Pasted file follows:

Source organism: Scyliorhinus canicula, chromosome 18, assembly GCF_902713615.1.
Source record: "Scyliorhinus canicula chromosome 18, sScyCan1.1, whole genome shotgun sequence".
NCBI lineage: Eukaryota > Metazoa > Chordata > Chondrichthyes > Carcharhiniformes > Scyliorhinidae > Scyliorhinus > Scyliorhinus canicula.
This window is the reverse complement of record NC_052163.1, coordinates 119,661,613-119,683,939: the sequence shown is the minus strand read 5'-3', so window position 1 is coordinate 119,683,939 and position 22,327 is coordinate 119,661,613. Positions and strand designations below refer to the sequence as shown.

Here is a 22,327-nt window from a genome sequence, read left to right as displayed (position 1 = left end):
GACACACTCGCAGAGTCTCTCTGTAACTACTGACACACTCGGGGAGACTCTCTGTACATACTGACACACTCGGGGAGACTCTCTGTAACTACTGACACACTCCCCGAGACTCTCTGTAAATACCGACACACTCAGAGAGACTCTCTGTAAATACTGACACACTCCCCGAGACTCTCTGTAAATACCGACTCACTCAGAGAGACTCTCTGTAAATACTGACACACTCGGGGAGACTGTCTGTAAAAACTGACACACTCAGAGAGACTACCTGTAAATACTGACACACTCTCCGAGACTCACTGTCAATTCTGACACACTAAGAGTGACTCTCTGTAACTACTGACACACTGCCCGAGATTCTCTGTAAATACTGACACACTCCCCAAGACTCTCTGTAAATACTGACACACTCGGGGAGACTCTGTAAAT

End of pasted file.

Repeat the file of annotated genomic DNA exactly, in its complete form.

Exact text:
Source organism: Scyliorhinus canicula, chromosome 18, assembly GCF_902713615.1.
Source record: "Scyliorhinus canicula chromosome 18, sScyCan1.1, whole genome shotgun sequence".
NCBI lineage: Eukaryota > Metazoa > Chordata > Chondrichthyes > Carcharhiniformes > Scyliorhinidae > Scyliorhinus > Scyliorhinus canicula.
This window is the reverse complement of record NC_052163.1, coordinates 119,661,613-119,683,939: the sequence shown is the minus strand read 5'-3', so window position 1 is coordinate 119,683,939 and position 22,327 is coordinate 119,661,613. Positions and strand designations below refer to the sequence as shown.

Here is a 22,327-nt window from a genome sequence, read left to right as displayed (position 1 = left end):
GACACACTCGCAGAGTCTCTCTGTAACTACTGACACACTCGGGGAGACTCTCTGTACATACTGACACACTCGGGGAGACTCTCTGTAACTACTGACACACTCCCCGAGACTCTCTGTAAATACCGACACACTCAGAGAGACTCTCTGTAAATACTGACACACTCCCCGAGACTCTCTGTAAATACCGACTCACTCAGAGAGACTCTCTGTAAATACTGACACACTCGGGGAGACTGTCTGTAAAAACTGACACACTCAGAGAGACTACCTGTAAATACTGACACACTCTCCGAGACTCACTGTCAATTCTGACACACTAAGAGTGACTCTCTGTAACTACTGACACACTGCCCGAGATTCTCTGTAAATACTGACACACTCCCCAAGACTCTCTGTAAATACTGACACACTCGGGGAGACTCTGTAAAT